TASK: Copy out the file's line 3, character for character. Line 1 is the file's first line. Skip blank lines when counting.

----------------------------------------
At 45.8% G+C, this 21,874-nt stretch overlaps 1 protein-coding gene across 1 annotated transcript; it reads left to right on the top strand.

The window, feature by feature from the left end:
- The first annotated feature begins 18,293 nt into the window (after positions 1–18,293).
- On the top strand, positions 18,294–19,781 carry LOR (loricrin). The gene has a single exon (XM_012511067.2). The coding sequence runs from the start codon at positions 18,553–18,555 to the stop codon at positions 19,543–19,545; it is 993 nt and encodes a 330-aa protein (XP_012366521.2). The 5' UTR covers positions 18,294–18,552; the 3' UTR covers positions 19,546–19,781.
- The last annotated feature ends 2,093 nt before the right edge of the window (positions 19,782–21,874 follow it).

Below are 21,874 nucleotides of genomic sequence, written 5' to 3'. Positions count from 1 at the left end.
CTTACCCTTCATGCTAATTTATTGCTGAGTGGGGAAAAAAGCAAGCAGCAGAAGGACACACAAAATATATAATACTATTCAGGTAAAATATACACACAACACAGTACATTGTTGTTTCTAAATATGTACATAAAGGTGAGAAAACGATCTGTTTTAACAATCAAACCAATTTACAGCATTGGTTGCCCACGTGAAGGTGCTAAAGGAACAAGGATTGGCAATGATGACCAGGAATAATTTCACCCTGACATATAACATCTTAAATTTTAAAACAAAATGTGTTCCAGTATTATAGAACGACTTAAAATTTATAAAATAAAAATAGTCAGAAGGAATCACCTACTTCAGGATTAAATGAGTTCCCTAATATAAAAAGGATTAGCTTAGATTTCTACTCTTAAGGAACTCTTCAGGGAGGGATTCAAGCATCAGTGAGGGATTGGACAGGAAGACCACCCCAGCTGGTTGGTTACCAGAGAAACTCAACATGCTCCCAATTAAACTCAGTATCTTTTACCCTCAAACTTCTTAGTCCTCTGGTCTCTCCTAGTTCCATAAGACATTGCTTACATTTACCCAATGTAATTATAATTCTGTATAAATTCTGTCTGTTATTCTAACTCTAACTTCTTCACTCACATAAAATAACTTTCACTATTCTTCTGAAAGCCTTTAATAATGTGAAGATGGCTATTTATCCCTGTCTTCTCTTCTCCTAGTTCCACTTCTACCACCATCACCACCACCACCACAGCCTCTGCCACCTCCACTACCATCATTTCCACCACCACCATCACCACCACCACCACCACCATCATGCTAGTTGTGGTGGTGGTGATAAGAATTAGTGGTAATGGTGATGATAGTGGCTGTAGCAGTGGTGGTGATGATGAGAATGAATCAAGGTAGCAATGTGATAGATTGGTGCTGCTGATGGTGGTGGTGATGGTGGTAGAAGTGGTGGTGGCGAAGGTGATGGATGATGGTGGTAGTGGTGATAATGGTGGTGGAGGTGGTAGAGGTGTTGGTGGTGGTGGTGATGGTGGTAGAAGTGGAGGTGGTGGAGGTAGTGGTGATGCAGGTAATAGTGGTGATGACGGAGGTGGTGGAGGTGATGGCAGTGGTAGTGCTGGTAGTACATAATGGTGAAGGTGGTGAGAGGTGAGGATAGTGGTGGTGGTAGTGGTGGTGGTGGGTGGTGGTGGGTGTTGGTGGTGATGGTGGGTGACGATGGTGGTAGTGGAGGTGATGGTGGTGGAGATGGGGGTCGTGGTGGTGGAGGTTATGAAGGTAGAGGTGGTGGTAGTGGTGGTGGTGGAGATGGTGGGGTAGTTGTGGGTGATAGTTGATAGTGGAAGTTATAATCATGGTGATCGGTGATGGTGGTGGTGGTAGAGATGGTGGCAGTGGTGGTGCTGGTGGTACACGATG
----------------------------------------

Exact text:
- The first annotated feature begins 18,293 nt into the window (after positions 1–18,293).